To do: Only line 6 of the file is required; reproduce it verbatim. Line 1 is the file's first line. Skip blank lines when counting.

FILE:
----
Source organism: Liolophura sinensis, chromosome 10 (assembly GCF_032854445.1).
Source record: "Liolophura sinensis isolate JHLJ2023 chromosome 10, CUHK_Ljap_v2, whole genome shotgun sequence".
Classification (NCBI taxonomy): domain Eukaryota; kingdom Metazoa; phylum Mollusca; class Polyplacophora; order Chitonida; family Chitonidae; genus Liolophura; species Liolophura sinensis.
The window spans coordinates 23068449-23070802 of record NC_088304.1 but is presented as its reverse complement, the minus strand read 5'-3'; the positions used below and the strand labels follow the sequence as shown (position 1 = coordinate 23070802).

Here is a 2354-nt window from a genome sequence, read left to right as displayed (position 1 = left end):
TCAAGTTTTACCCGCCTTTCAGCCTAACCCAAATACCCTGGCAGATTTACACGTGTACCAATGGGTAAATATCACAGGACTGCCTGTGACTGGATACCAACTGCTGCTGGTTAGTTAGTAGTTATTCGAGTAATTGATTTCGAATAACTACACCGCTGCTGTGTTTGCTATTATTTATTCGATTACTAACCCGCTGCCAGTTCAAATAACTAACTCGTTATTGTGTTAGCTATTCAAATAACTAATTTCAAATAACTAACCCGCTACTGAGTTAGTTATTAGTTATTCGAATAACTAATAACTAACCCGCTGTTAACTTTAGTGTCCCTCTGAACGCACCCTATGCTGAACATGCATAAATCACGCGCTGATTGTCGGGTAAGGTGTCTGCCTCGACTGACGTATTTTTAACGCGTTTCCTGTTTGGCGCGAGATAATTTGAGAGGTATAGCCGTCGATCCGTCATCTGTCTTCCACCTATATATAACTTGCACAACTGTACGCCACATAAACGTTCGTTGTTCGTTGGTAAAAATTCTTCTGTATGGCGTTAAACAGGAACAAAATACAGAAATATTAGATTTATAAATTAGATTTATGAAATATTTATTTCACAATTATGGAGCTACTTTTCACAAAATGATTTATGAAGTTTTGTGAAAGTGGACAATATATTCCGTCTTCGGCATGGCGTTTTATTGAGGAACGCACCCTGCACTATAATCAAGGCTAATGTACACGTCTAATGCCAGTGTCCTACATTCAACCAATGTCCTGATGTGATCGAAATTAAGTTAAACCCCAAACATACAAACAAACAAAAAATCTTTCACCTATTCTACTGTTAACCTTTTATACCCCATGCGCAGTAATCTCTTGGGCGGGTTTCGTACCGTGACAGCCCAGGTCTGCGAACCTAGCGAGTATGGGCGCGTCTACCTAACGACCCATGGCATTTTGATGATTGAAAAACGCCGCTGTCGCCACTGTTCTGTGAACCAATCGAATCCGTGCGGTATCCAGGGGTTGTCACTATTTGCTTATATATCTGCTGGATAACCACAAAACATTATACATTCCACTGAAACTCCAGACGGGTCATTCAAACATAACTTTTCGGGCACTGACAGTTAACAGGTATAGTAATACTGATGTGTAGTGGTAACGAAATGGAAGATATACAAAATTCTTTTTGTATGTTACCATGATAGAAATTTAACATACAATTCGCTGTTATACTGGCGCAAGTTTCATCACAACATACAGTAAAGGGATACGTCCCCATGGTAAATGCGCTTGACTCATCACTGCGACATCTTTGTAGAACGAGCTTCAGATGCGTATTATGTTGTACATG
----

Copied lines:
TCAAGTTTTACCCGCCTTTCAGCCTAACCCAAATACCCTGGCAGATTTACACGTGTACCAATGGGTAAATATCACAGGACTGCCTGTGACTGGATACCAACTGCTGCTGGTTAGTTAGTAGTTATTCGAGTAATTGATTTCGAATAACTACACCGCTGCTGTGTTTGCTATTATTTATTCGATTACTAACCCGCTGCCAGTTCAAATAACTAACTCGTTATTGTGTTAGCTATTCAAATAACTAATTTCAAATAACTAACCCGCTACTGAGTTAGTTATTAGTTATTCGAATAACTAATAACTAACCCGCTGTTAACTTTAGTGTCCCTCTGAACGCACCCTATGCTGAACATGCATAAATCACGCGCTGATTGTCGGGTAAGGTGTCTGCCTCGACTGACGTATTTTTAACGCGTTTCCTGTTTGGCGCGAGATAATTTGAGAGGTATAGCCGTCGATCCGTCATCTGTCTTCCACCTATATATAACTTGCACAACTGTACGCCACATAAACGTTCGTTGTTCGTTGGTAAAAATTCTTCTGTATGGCGTTAAACAGGAACAAAATACAGAAATATTAGATTTATAAATTAGATTTATGAAATATTTATTTCACAATTATGGAGCTACTTTTCACAAAATGATTTATGAAGTTTTGTGAAAGTGGACAATATATTCCGTCTTCGGCATGGCGTTTTATTGAGGAACGCACCCTGCACTATAATCAAGGCTAATGTACACGTCTAATGCCAGTGTCCTACATTCAACCAATGTCCTGATGTGATCGAAATTAAGTTAAACCCCAAACATACAAACAAACAAAAAATCTTTCACCTATTCTACTGTTAACCTTTTATACCCCATGCGCAGTAATCTCTTGGGCGGGTTTCGTACCGTGACAGCCCAGGTCTGCGAACCTAGCGAGTATGGGCGCGTCTACCTAACGACCCATGGCATTTTGATGATTGAAAAACGCCGCTGTCGCCACTGTTCTGTGAACCAATCGAATCCGTGCGGTATCCAGGGGTTGTCACTATTTGCTTATATATCTGCTGGATAACCACAAAACATTATACATTCCACTGAAACTCCAGACGGGTCATTCAAACATAACTTTTCGGGCACTGACAGTTAACAGGTATAGTAATACTGATGTGTAGTGGTAACGAAATGGAAGATATACAAAATTCTTTTTGTATGTTACCATGATAGAAATTTAACATACAATTCGCTGTTATACTGGCGCAAGTTTCATCACAACATACAGTAAAGGGATACGTCCCCATGGTAAATGCGCTTGACTCATCACTGCGACATCTTTGTAGAACGAGCTTCAGATGCGTATTATGTTGTACATG